With Literature on His Side: Dylan Knocks on the Pantheon’s Door

By Paul Ben-Itzak
Copyright 2016 Paul Ben-Itzak

Because you’ve never had less time to read more words and I don’t want to abuse the moments you choose to spend paying attention to mine, I usually avoid offering my two cents on topical subjects about which the mainstream media is already inundating you, preferring to focus on stories, art, artists, and occasionally news and perspectives you might not be exposed to elsewhere. But the doubting Pierres among literary critics and some novelists — none of whom you’ve ever heard of — here in France (balanced, it should be acknowledged, by inspiringly unrestrained ebullience from news animators; even over the radio you can see their happiness) betray such a misapprehension and limited understanding of what literature actually is, and how completely the new Nobel laureate for literature Bob Dylan fulfills this standard, and he has been such an essential compagnon de route for half a century, that I’m compelled to confabulate. (One French critic even expressed outrage that an American novelist like Russell Banks didn’t get the award. To paraphrase and invert the lamented vice-presidential debater Lloyd Benson: I knew Russell Banks, and Russell Banks is no Bob Dylan. Words matter.)

Before Gutenberg, literature was oral, circulated and transmitted by generations of ordinary people, then conteurs, some of whom eventually set this heritage to music. (And long before that, it was related in paintings on the walls of caves, including here in the Dordogne.) They recounted legends, scandals, love stories, family sagas, military debacles, doomed expeditions, quests for gold, pioneer crossings, crusades, infamous crimes, political, human, and labor struggles, characters, and news. They campaigned for justice and for solidarity.

Bob Dylan didn’t invent this tradition. In the 20th century alone, he was preceded in North America by Woody Guthrie, Josh White, Pete Seeger and the Weavers and, more for their musical inflection, Bessie Smith and Robert Johnson, among others, and was followed by Bruce Springsteen. (Billie Holiday, for “Strange Fruit,” also deserves a nod.) He started just after Johnny Cash and Simon and Garfunkel (check their cover of “The Times they are a-changin'”), simultaneously with Leonard Cohen, and with Joan Baez. (His closest French and Francophone equivalents include Brel, Georges Brassens, Leo Ferré, and, to a more limited extent Jacques Dutronc, Serge Gainsbourg, and Boris Vian. The Australian and more morbid Nick Cave also comes to mind.) Like Cash, many wanted to place him in a box, with some of his folk singing fans rebelling when he went ‘electric.’ His denial of being interested in politics has been misunderstood; like any troubadour worth the name, Dylan’s role was to articulate and publicize the concerns of his generation to a larger, popular audience (check the musicality of “The Hurricane”), not necessarily to march with them. The poetry and timelessness of his compositions was so evident that even singers of anterior generations started covering him immediately. (Check out Marlene Dietrich’s versions, in German and English, of “Blowing in the Wind.”)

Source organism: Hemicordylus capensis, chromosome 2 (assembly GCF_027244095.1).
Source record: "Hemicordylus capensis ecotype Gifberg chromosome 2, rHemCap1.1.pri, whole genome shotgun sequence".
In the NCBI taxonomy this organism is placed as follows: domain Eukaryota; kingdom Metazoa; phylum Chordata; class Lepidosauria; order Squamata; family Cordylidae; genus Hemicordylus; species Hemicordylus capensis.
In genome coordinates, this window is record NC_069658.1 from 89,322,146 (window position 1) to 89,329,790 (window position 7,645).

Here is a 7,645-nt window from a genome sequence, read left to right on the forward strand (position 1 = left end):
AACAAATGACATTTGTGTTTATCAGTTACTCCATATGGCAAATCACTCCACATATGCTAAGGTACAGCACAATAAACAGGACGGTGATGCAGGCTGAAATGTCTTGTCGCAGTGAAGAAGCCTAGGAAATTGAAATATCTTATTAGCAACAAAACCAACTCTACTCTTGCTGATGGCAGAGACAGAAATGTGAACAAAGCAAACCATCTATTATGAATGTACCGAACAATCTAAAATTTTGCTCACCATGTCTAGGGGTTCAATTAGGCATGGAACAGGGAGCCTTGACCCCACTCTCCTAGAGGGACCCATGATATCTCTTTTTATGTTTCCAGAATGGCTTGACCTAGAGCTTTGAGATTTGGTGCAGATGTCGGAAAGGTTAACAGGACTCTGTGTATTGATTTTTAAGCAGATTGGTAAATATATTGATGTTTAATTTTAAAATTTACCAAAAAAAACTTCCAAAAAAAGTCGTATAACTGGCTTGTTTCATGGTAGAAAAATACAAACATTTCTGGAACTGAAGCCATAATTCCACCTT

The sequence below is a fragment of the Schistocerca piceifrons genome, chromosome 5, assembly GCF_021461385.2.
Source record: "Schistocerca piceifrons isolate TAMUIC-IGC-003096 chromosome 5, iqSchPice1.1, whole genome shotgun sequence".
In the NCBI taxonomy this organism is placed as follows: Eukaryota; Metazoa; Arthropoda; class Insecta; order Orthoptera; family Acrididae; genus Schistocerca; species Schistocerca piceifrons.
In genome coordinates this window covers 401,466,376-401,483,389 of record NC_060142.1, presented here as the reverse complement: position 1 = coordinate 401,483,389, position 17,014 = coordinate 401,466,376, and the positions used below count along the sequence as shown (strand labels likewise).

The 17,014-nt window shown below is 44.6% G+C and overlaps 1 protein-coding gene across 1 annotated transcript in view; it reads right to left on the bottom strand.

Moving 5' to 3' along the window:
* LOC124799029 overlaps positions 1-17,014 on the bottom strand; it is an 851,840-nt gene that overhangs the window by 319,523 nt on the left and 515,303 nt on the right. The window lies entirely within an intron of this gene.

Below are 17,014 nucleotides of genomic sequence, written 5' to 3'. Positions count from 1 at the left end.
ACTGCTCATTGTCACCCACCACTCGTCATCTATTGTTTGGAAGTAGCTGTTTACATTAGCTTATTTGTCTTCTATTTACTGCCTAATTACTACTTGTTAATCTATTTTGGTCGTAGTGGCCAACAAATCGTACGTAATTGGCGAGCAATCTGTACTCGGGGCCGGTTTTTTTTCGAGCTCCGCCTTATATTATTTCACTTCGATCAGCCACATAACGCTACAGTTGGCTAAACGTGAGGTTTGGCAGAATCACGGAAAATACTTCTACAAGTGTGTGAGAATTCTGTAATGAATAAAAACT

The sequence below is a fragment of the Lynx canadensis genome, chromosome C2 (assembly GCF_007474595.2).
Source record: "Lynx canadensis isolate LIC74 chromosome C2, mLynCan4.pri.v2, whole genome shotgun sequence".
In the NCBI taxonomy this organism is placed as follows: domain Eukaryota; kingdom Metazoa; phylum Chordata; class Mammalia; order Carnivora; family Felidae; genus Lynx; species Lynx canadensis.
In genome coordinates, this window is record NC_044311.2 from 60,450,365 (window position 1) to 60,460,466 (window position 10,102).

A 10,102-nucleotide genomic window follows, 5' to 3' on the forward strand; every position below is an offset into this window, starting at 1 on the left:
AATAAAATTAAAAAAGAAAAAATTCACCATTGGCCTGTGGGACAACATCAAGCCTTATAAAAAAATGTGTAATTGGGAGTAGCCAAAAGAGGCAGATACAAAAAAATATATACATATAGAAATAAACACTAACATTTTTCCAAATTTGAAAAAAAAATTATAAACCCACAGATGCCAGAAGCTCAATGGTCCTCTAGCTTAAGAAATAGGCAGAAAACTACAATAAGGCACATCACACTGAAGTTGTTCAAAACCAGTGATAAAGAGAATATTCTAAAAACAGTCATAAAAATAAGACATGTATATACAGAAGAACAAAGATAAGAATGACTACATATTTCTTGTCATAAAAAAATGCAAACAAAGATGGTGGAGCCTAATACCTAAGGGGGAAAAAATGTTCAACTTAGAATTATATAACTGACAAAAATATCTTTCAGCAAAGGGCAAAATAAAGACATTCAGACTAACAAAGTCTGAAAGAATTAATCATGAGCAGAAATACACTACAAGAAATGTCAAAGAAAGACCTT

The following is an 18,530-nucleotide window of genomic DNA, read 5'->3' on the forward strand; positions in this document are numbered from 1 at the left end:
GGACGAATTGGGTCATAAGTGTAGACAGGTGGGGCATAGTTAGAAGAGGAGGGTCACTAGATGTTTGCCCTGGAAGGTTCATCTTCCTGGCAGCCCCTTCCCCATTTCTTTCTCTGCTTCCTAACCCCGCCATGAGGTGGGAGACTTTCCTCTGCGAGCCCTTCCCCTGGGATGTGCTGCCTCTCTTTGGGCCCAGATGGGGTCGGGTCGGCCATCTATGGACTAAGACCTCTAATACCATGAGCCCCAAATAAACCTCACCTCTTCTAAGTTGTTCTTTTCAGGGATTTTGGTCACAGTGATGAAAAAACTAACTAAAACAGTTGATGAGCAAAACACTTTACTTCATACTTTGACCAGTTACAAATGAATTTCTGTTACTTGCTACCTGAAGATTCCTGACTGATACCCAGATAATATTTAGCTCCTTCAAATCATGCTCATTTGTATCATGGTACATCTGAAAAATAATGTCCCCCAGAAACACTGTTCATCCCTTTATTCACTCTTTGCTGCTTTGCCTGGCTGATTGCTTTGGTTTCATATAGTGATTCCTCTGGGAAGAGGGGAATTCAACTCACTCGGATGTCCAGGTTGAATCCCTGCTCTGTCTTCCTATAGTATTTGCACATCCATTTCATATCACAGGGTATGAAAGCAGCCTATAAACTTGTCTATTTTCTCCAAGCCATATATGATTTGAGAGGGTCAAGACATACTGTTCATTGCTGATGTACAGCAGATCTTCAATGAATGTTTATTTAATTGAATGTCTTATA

But what Dylan added to the folk, hillbilly, and traditional songs he inherited and applied to the ones he created was a literary standard. Electrified or not, his words sing and sting. And if we look at previous laureates, like Camus in “The Plague” he distilled the concerns of his time into fables, and like Faulkner he preserved a vernacular. (In both of which gifts he was joined by two other literary sons of Minnesota: F. Scott Fitzgerald and Prince.)

The other sense in which the critics outraged by Dylan’s getting this award have missed the essential is that *literature* starts with *the word.* Many of us initially liked to lampoon Dylan’s nasal voice, including me and my brother, born in 1962 in San Francisco and even in that early stage of Dylan’s trajectory awarded the middle name of “Dylan” by our parents. (Those recordings have, helas, been lost, but you can still find Joan Baez’s imitations, which rival Ella’s of Satchmo. Check out “A Simple Twist of Fate.” More topically, check Dylan and Baez’s duet of the former’s “With God on Our Side” at the Newport festival, as well as Aaron Neville’s version.) (It was at a Dylan concert, my first, that my mom introduced me to Baez, when I was just three or four years old. When I later recounted this episode to Baez during an interview, she was not amused.) But — getting back to that nasal voice — if you listen to his interpretation of his compositions, Dylan in fact articulates and does justice to the meaning and rhythm of each word, pumping it for its maximal value and richness and often imbuing it with a unique cadence. If that’s not literature, I don’t know what is.

PS: For another side of the free-wheeling Bob Dylan, check both the curating and segues of his Theme-time Radio Hour, produced by American satellite radio, particularly those devoted to coffee, Presidents Day, and Halloween.